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Day One
Day Two
Day Three
Day Four
Tale of Tales Day Five

 a poetic rendition of

                                    Day 5, Tale 6 


A king had a son, an obdurate one
who resisted all efforts to teach him.
You can’t become king 
till you've learned everything,
roared the king. But no scolding could reach him.

The king said, Well, I know a baroness nearby
whose daughter has brains. If it suits her,
I’ll send him to her 
and the girl can transfer
all she knows. She will be my son’s tutor.

And so he was sent. Still he would not repent.
To her kind words he just would not listen.
So she lifted her hand. 
Prince, you think you're too grand!
And she hit him. It made his eyes glisten.

The blow did the trick, and his learning was quick
but her fingers had left an impression
not just on his face 
but in some deeper place.
And revenge now became his obsession.

He learned what she knew and some other things, too.
Then the king sent him elsewhere to study.
He got wisdom and yet 
he could never forget
how she'd slapped him and left his cheeks ruddy.

When the wise girl was grown, he said, Father, I own
that it’s into this life you have brought me.
I will do what you say, 
but I’ve debts I must pay.
I would marry the woman who taught me.

Though she’s not of our kind, she is noble of mind.
Said the king, I agree. They were wedded.
Then a palace was built f
illed with marble and gilt
where the two could be privately bedded.

She was closeted tight in a room without light.
She had little to eat. Love? He spurned it.
Why this treatment? she cried. 
For revenge, he replied.
You were stupid, she said, and you earned it.

This inflamed him the more. It grew worse than before
till the baroness heard of her daughter.
Then a tunnel was made 
through which she was sent aid.
Refreshment and clothing was brought her.

When the king died one day, the young prince rode away
to lay claim to his lands. When he’d started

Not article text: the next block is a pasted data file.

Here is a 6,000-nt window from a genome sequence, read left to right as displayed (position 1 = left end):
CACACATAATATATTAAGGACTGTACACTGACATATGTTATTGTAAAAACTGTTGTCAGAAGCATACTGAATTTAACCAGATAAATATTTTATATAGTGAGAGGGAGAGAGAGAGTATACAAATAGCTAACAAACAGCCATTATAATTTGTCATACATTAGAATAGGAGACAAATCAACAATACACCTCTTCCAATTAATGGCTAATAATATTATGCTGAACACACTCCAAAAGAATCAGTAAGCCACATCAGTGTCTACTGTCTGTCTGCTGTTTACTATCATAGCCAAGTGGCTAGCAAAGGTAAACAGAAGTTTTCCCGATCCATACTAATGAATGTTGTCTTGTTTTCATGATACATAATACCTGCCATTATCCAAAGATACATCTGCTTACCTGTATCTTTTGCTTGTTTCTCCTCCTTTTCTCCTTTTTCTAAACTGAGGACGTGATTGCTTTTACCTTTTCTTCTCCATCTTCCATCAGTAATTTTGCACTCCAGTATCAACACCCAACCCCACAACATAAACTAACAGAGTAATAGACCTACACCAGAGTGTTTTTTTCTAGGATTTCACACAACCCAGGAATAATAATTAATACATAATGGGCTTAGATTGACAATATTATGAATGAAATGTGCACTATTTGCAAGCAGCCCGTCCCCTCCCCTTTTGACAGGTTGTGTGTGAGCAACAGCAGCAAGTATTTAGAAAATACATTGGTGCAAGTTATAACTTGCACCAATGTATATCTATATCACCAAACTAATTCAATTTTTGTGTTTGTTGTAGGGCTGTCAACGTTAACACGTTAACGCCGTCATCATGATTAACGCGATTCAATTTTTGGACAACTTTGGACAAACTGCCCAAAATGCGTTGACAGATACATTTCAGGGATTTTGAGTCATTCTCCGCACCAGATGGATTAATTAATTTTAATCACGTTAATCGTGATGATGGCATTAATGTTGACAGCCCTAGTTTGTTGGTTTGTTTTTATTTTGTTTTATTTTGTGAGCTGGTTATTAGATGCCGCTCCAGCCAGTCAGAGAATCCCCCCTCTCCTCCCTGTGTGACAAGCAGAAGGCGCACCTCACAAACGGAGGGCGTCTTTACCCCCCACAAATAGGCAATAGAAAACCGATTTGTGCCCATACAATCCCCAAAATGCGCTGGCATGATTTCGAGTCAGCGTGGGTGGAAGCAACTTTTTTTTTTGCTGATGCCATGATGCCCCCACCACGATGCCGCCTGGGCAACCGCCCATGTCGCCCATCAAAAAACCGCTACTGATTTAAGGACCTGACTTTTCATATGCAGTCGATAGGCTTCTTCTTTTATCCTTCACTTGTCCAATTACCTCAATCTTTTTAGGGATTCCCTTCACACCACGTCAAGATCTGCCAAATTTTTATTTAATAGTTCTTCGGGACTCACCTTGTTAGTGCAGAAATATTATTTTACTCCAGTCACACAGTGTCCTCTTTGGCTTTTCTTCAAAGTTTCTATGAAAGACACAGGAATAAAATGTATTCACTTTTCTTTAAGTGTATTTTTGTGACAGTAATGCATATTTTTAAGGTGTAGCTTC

the baroness said, Now 
here’s your chance. Here is how
to get even. The prince has departed.

He is traveling slow. By a shortcut you go
to the town where he’s bound. Then command a
magnificent house 
right across from the louse
and make eyes at him from your veranda.

The prince was ensnared and that night they were paired,
Here’s a necklace, he said. You have won it.
And he left her with child 
though the prince, so beguiled,
did not ever suspect he had done it.  

She bore him a son. When his travels were done
he went home. I assume my wife’s left me?
But she lived, hale and young, 
and she waggled her tongue
as she heaped more abuse on him, deftly.

A year passed and then he went traveling again,
and once more she entrapped him with passion.
Before he left town 
he gave her a crown
and a child, in the very same fashion.

This one was a boy whom she fondled with joy.
When the third time the trick was repeated,
the gift was of gold 
and of diamonds untold,
and a girl child she happily greeted.

The baroness then next wept and wailed in pretext.
Oh! My daughter has died of starvation.
Though the prince acted brave 
as he stood by her grave,
he could hardly contain his elation.

Her death was but sleep. She was slumbering deep
from a draught she’d ingested as bidden.
When night turned to day 
she was smuggled away,
and she lived with her mother, well hidden.

The prince was now free. I will marry, thought he,
a meek woman of noble extraction.
And a princess was found 
who was perfectly sound
but was dumb, to his great satisfaction.

At the pre-wedding ball his wife entered the hall
with her children. Prince, you are forsaking
the true legacy 
of these toddlers you see.
They were born of your very own making.

Three heirs to the throne! And they were his own!
And she! He had thought he’d interred her.
He’d been blinded by hate. 
It was almost too late
but he knew now that he much preferred her.

All along she was right. He was filled with delight.
The new bride was espoused to his brother.
His rage turned to bliss 
and from that day to this
they’ve lived happily with one another.